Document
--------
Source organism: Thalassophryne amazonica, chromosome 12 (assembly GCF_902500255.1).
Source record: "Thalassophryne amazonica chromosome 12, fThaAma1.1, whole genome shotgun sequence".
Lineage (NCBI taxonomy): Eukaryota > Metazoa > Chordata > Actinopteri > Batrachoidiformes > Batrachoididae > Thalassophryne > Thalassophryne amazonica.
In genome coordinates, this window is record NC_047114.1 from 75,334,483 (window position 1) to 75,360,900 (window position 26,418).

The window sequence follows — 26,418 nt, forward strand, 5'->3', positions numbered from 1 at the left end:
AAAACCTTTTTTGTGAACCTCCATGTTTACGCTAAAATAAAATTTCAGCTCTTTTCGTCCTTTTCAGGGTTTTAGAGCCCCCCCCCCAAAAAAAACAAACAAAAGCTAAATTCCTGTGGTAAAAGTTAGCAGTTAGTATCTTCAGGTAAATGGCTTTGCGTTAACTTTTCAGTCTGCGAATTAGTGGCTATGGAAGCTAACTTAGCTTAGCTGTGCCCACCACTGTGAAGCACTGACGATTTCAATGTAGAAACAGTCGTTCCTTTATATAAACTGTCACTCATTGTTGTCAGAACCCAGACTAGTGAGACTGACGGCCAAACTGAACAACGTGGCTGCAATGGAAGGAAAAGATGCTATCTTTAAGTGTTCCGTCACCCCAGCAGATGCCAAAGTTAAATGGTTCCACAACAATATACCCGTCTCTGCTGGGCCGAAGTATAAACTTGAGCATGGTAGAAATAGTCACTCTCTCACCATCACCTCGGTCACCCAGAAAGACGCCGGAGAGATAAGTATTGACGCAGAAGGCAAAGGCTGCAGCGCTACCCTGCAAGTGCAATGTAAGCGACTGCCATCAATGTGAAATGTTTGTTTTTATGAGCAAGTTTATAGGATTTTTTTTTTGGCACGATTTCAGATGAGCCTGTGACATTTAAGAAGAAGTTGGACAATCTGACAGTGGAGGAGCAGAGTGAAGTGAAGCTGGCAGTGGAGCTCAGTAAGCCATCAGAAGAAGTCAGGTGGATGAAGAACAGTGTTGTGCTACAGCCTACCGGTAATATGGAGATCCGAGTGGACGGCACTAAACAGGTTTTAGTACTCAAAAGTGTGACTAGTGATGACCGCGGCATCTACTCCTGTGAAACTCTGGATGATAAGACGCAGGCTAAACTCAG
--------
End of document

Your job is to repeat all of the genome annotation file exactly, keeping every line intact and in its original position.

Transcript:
Source organism: Thalassophryne amazonica, chromosome 12 (assembly GCF_902500255.1).
Source record: "Thalassophryne amazonica chromosome 12, fThaAma1.1, whole genome shotgun sequence".
Lineage (NCBI taxonomy): Eukaryota > Metazoa > Chordata > Actinopteri > Batrachoidiformes > Batrachoididae > Thalassophryne > Thalassophryne amazonica.
In genome coordinates, this window is record NC_047114.1 from 75,334,483 (window position 1) to 75,360,900 (window position 26,418).

The window sequence follows — 26,418 nt, forward strand, 5'->3', positions numbered from 1 at the left end:
AAAACCTTTTTTGTGAACCTCCATGTTTACGCTAAAATAAAATTTCAGCTCTTTTCGTCCTTTTCAGGGTTTTAGAGCCCCCCCCCCAAAAAAAACAAACAAAAGCTAAATTCCTGTGGTAAAAGTTAGCAGTTAGTATCTTCAGGTAAATGGCTTTGCGTTAACTTTTCAGTCTGCGAATTAGTGGCTATGGAAGCTAACTTAGCTTAGCTGTGCCCACCACTGTGAAGCACTGACGATTTCAATGTAGAAACAGTCGTTCCTTTATATAAACTGTCACTCATTGTTGTCAGAACCCAGACTAGTGAGACTGACGGCCAAACTGAACAACGTGGCTGCAATGGAAGGAAAAGATGCTATCTTTAAGTGTTCCGTCACCCCAGCAGATGCCAAAGTTAAATGGTTCCACAACAATATACCCGTCTCTGCTGGGCCGAAGTATAAACTTGAGCATGGTAGAAATAGTCACTCTCTCACCATCACCTCGGTCACCCAGAAAGACGCCGGAGAGATAAGTATTGACGCAGAAGGCAAAGGCTGCAGCGCTACCCTGCAAGTGCAATGTAAGCGACTGCCATCAATGTGAAATGTTTGTTTTTATGAGCAAGTTTATAGGATTTTTTTTTTGGCACGATTTCAGATGAGCCTGTGACATTTAAGAAGAAGTTGGACAATCTGACAGTGGAGGAGCAGAGTGAAGTGAAGCTGGCAGTGGAGCTCAGTAAGCCATCAGAAGAAGTCAGGTGGATGAAGAACAGTGTTGTGCTACAGCCTACCGGTAATATGGAGATCCGAGTGGACGGCACTAAACAGGTTTTAGTACTCAAAAGTGTGACTAGTGATGACCGCGGCATCTACTCCTGTGAAACTCTGGATGATAAGACGCAGGCTAAACTCAG